Your credit record with the ICB is wiped clean five years after a loan has been closed. For credit assessment, your lender will ask for bank statements which reflect a 6 month spending history. Now you know.
Some of us have had issues with dodgy service providers in our lives (maybe you got landed with a huge bill you didn’t deserve, or you had enough of poor service and decided to switch companies before the end of your contract).
But this isn’t necessarily bad news for your mortgage application.
“Your ICB credit rating is affected by financial companies who must register with the ICB.” Matthew explains.
A bounced direct debit for your phone bill may not affect your credit rating on your ICB report – but again, be wary of how this may affect credit on your bank account.
So this doesn’t mean you can miss repayments left, right and centre– as bounced direct debits, and consistently patchy behaviour will raise a red flag and may result in your details being passed on to debt collectors, which will be as clear as day on your bank statements when you apply for a mortgage.
Having no history of credit will not discredit you when you’re going for a loan, and will not give you a bad rating.
“We’ve had cases where applicants have taken out loans merely to prove that they can make the repayments. But they don’t need to do that. Being consistent with their savings and having a paper trail to highlight/show this should be enough to prove to a lender they’re capable of repaying their mortgage.”
Phew – so if you’re a savvy saver and you have never taken out a loan, all is not lost!
“If you run into a dry spell financially, don’t panic. The best thing to do is to talk to your bank straight away, so that you can both come to an arrangement for your future personal loan repayments.
Some lenders may agree to accept ‘interest only’ repayments on your personal loan for a certain period of time – and if this is pre-agreed before a payment is partially missed, it may not affect your credit record down the line.”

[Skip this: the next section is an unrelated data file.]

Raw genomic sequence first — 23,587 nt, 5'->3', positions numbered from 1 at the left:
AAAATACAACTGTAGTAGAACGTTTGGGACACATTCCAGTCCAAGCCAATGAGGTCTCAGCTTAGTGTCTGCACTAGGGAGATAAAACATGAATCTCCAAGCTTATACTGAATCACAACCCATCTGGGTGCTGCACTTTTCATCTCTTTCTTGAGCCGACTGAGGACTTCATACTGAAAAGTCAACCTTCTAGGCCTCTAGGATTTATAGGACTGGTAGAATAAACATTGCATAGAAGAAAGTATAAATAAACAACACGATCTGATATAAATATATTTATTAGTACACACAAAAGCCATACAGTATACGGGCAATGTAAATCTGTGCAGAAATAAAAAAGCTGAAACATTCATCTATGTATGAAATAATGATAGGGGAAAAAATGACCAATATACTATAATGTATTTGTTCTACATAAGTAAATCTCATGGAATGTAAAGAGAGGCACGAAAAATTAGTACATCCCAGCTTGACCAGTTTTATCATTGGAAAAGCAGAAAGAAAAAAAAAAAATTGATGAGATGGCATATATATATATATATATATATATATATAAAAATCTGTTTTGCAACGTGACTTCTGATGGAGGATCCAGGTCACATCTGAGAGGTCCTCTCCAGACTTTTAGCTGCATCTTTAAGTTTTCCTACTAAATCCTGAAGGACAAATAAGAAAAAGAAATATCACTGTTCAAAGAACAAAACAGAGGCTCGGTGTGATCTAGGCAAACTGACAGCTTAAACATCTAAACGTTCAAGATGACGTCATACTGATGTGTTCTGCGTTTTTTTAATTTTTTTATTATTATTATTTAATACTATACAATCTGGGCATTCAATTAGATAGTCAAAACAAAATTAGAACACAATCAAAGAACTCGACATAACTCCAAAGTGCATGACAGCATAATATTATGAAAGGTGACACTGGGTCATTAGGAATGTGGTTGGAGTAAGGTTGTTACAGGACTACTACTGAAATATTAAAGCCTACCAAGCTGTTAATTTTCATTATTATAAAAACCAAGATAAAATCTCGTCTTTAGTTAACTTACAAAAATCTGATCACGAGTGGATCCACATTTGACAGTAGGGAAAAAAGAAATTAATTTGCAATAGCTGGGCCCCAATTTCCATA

So the bottom line is this: try to pre-empt a financial issue before it arises, and then communicate with your lender before the trouble starts. They will help you as much as they can to make the repayments you can afford, over a certain threshold.
Many people wait until it’s too late to try plead their case to their financial institution – when they’re two or three missed payments under.
If you want to know more about applying for a mortgage, a 30 Minute Mortgage Meeting with an EBS mortgage advisor will set you straight.
If you have any queries about opening an EBS savings account, call 0818 654 322 or email firstname.lastname@example.org.
EBS d.a.c. is regulated by the Central Bank of Ireland.
The content of this blog is expressed in broad terms and is limited to general information purposes only. Readers should always seek professional advice to address issues arising in specific contexts and not seek to rely on the information in this blog which does not constitute any form of advice or recommendation by EBS d.a.c.
EBS d.a.c. neither accepts nor assumes any responsibility in relation to the contents of this blog and excludes all warranties, undertakings and representations (either express or implied) to the fullest extent permitted under applicable law.